Written by Dr. Laura Jones, Naturopathic Doctor
We often hear of the importance of antioxidant-rich nutrition or supplement plans but understanding why antioxidants play such a key role in our health may motivate each of us to make even wiser choices for our body. An antioxidant is a substance such as vitamin C or E that neutralizes potentially damaging free radicals, also known as oxidizing agents, in a living organism. A free radical is an uncharged molecule known for being highly reactive and short-lived, and it is capable of interrupting healthy biochemistry and damaging tissues through a process called oxidative stress.
Production of free radicals in the body is continuous and a normal part of our physiology that results from many of our metabolic processes. An example of a process that causes free radical accumulation and oxidation is the creation of ATP, our body’s fuel source. This is a process during which a cell uses oxygen to produce energy. Free radicals are formed as a byproduct of ATP production in the mitochondria. We cannot live without ATP, but free radicals occur because of its creation. Therefore, despite being essential for life, oxygen can damage our cells through oxidative events. Other processes resulting in free radical production include production of smooth muscle, platelets and white blood cells. Inflammation produces free radicals, so does mental/emotional stress, pollution, and certain foods such as alcohol, red meat, barbequed foods, sugar and unhealthy fats. Even something as beneficial as exercise is a major source of free radical production and oxidative stress.
The oxidative stress caused by free radicals is believed to be a central mechanism underlying several human cardiovascular, neurologic and other disorders including cancer. Antioxidants are our key defense against free radical induced damage and are necessary for maintaining optimum health. Better known antioxidants are vitamin C, E, A and beta-carotene. Many people have heard of and use other antioxidants as part of their supplement routine including CoQ10, alpha lipoic acid, and acetyl-l-carnitine. Certain essential oils are incredibly rich in antioxidants such as clove, myrrh, and frankincense. Research suggests that when it comes to longevity and aging gracefully, the benefits of consuming antioxidant-rich foods, herbs, teas and supplements are many. These benefits include:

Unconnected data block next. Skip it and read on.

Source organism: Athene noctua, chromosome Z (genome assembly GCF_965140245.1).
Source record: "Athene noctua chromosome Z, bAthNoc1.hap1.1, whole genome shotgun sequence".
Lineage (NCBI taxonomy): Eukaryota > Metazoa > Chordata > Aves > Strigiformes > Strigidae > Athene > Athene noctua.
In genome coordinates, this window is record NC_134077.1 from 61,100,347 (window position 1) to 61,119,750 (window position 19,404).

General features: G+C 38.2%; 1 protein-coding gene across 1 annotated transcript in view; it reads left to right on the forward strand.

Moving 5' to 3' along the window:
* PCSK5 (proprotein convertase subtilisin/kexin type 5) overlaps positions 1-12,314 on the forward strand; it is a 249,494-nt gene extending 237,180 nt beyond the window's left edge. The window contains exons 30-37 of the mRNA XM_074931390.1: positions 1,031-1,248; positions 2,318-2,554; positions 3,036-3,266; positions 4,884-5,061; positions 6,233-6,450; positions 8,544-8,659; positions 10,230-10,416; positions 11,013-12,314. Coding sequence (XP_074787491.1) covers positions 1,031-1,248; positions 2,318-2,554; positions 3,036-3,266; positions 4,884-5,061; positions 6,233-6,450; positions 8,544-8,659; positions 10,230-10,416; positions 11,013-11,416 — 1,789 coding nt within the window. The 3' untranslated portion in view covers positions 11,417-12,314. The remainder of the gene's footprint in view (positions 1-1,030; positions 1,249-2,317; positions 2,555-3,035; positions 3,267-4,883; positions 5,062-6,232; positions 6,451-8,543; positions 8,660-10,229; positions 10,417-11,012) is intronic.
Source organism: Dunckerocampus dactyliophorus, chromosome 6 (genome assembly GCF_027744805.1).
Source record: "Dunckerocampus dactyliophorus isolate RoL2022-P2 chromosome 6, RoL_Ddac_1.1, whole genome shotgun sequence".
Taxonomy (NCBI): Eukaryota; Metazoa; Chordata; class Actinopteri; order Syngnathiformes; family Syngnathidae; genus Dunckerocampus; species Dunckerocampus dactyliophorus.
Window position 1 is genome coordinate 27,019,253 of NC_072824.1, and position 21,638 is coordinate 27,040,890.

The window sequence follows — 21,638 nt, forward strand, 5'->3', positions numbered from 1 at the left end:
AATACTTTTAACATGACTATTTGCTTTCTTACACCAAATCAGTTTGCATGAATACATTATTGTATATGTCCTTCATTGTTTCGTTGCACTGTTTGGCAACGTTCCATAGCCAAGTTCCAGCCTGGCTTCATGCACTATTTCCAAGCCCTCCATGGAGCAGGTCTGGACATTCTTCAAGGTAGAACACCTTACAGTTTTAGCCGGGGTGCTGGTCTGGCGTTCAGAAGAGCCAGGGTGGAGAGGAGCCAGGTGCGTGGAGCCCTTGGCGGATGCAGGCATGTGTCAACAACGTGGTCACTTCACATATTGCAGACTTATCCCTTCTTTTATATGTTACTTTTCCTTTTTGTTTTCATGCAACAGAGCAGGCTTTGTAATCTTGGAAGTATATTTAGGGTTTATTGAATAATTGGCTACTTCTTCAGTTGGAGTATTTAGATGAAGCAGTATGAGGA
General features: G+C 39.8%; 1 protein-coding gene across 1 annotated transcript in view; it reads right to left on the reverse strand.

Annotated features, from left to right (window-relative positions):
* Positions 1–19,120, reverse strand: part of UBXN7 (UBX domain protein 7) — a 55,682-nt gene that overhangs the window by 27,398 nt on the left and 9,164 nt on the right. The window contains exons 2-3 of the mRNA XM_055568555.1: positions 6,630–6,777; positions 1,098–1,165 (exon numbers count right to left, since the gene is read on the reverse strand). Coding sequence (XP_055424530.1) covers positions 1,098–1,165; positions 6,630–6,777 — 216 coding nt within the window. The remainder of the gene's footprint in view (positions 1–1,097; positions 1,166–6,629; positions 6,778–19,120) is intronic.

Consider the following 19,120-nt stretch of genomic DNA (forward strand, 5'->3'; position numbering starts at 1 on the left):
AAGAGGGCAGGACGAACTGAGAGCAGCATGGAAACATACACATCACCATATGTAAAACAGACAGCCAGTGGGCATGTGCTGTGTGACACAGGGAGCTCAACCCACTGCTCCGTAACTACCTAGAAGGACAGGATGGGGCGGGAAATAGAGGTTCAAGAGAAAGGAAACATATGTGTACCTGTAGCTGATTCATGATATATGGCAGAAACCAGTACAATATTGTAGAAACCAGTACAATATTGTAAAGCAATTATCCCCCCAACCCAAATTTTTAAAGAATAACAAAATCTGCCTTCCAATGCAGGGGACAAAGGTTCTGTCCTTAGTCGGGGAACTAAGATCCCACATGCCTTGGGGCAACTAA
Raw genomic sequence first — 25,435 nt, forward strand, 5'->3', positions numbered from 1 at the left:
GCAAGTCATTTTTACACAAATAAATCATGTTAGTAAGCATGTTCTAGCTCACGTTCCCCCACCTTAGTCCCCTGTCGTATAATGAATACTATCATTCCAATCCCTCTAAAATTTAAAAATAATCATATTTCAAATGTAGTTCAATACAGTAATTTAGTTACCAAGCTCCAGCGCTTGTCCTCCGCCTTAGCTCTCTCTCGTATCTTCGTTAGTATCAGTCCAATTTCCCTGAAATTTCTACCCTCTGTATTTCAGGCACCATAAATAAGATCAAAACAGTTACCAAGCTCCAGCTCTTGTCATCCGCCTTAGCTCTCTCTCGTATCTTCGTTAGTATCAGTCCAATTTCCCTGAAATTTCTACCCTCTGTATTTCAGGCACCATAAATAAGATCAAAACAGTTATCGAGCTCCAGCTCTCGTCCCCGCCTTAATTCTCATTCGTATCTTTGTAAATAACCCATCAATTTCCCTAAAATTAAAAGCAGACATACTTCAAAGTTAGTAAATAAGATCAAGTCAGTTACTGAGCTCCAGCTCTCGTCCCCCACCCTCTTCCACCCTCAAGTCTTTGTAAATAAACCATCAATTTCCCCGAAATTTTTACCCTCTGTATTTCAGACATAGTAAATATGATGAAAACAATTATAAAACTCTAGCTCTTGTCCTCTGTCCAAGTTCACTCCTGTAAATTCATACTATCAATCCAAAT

- Slower signs of aging, including the brain, heart, skin, tissues and joints
- More youthful and healthier skin
- Reduction in risk of cancer
- Better supported detoxification pathways
- More longevity
- Reduction in heart disease and stroke
- Improved brain health and cognition, less dementia
An individual’s exposure to free radicals or oxidative stress dramatically impacts their risk for developing many diseases. This is compounded by unhealthy lifestyle, exposure of chemicals, pollution, cigarette smoking, drugs, illness, and stress. Internal use of antioxidants from plant, animal, and mineral sources are beneficial to human health and effective to reduce risk for developing many diseases.
Several studies reveal that low antioxidant consumption through food or supplementation or low blood levels of antioxidants increases the risk of different diseases. For example, the risk of certain cancers is doubled in those with low dietary intake of fruits and vegetables. Healthy lifestyles that include a nutrition plan rich in antioxidants and/or antioxidant supplementation are proven to protect us from oxidative stress.
A quality multivitamin/multimineral formulation, rich in easily absorbable nutrients is a reliable source of antioxidants. Some of our WHC favorites are sold in our online store. Certain antioxidants have an affinity for certain body systems. For example, CoQ10 is the cardiovascular system’s strongest antioxidant. Alpha lipoic acid and acetyl-l-carnitine are protective to the neurological system and aid in blood sugar balance for those diagnosed with or at risk for Diabetes.
Regarding diet, unlimited potential to improve health lies in the food we choose to put in our bodies. The food we eat has a dramatic impact on our antioxidant status. Some of the foods richest in protective antioxidants are gogi berries, wild blueberries, dark chocolate, pecans, artichoke, elderberries, cranberries, blackberries and cilantro. Herbs rich in antioxidants include clove, cinnamon, oregano, turmeric, cocoa, cumin, parsley, basil, ginger and thyme.
When assessing your own health, compare your sources of oxidative stress to your sources of antioxidants. This can be very helpful when deciding which lifestyle changes should be prioritized. Supplements are helpful, but diet likely holds the greatest potential for reducing risk of disease and improving health.